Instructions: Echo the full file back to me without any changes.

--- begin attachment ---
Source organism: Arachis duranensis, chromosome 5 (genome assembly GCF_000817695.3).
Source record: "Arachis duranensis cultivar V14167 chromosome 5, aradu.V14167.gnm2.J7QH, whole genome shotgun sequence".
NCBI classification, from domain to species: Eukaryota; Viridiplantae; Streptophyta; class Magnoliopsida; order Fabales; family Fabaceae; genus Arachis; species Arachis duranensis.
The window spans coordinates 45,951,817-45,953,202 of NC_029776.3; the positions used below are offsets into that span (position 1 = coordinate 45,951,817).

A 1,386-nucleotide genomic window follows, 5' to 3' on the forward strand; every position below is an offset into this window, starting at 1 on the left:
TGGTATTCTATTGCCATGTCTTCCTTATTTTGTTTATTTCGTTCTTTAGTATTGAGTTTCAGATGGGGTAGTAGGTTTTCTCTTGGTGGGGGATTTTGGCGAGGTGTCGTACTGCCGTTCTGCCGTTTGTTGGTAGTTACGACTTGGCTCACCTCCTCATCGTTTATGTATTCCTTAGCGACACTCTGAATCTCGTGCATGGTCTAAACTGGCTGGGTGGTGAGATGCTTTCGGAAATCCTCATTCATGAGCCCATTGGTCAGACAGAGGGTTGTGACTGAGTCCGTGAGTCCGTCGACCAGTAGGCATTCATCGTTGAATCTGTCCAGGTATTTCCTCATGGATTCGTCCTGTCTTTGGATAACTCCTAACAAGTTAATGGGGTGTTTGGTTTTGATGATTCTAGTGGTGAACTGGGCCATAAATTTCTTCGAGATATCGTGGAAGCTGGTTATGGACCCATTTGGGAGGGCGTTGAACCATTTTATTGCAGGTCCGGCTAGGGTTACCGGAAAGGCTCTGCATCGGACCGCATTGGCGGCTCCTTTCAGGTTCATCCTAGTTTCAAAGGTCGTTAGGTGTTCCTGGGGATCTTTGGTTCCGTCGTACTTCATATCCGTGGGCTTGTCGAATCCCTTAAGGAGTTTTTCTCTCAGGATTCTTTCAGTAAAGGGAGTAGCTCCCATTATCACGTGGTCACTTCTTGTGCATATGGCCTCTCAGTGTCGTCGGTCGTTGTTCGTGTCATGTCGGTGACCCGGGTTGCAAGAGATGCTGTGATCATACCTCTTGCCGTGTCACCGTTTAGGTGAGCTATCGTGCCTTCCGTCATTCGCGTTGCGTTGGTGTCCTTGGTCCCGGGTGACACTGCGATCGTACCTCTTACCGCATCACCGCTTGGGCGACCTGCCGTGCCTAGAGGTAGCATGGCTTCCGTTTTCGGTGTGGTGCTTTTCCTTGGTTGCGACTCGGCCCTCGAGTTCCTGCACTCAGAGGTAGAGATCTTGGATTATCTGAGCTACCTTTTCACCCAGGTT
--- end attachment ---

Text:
Source organism: Arachis duranensis, chromosome 5 (genome assembly GCF_000817695.3).
Source record: "Arachis duranensis cultivar V14167 chromosome 5, aradu.V14167.gnm2.J7QH, whole genome shotgun sequence".
NCBI classification, from domain to species: Eukaryota; Viridiplantae; Streptophyta; class Magnoliopsida; order Fabales; family Fabaceae; genus Arachis; species Arachis duranensis.
The window spans coordinates 45,951,817-45,953,202 of NC_029776.3; the positions used below are offsets into that span (position 1 = coordinate 45,951,817).

A 1,386-nucleotide genomic window follows, 5' to 3' on the forward strand; every position below is an offset into this window, starting at 1 on the left:
TGGTATTCTATTGCCATGTCTTCCTTATTTTGTTTATTTCGTTCTTTAGTATTGAGTTTCAGATGGGGTAGTAGGTTTTCTCTTGGTGGGGGATTTTGGCGAGGTGTCGTACTGCCGTTCTGCCGTTTGTTGGTAGTTACGACTTGGCTCACCTCCTCATCGTTTATGTATTCCTTAGCGACACTCTGAATCTCGTGCATGGTCTAAACTGGCTGGGTGGTGAGATGCTTTCGGAAATCCTCATTCATGAGCCCATTGGTCAGACAGAGGGTTGTGACTGAGTCCGTGAGTCCGTCGACCAGTAGGCATTCATCGTTGAATCTGTCCAGGTATTTCCTCATGGATTCGTCCTGTCTTTGGATAACTCCTAACAAGTTAATGGGGTGTTTGGTTTTGATGATTCTAGTGGTGAACTGGGCCATAAATTTCTTCGAGATATCGTGGAAGCTGGTTATGGACCCATTTGGGAGGGCGTTGAACCATTTTATTGCAGGTCCGGCTAGGGTTACCGGAAAGGCTCTGCATCGGACCGCATTGGCGGCTCCTTTCAGGTTCATCCTAGTTTCAAAGGTCGTTAGGTGTTCCTGGGGATCTTTGGTTCCGTCGTACTTCATATCCGTGGGCTTGTCGAATCCCTTAAGGAGTTTTTCTCTCAGGATTCTTTCAGTAAAGGGAGTAGCTCCCATTATCACGTGGTCACTTCTTGTGCATATGGCCTCTCAGTGTCGTCGGTCGTTGTTCGTGTCATGTCGGTGACCCGGGTTGCAAGAGATGCTGTGATCATACCTCTTGCCGTGTCACCGTTTAGGTGAGCTATCGTGCCTTCCGTCATTCGCGTTGCGTTGGTGTCCTTGGTCCCGGGTGACACTGCGATCGTACCTCTTACCGCATCACCGCTTGGGCGACCTGCCGTGCCTAGAGGTAGCATGGCTTCCGTTTTCGGTGTGGTGCTTTTCCTTGGTTGCGACTCGGCCCTCGAGTTCCTGCACTCAGAGGTAGAGATCTTGGATTATCTGAGCTACCTTTTCACCCAGGTT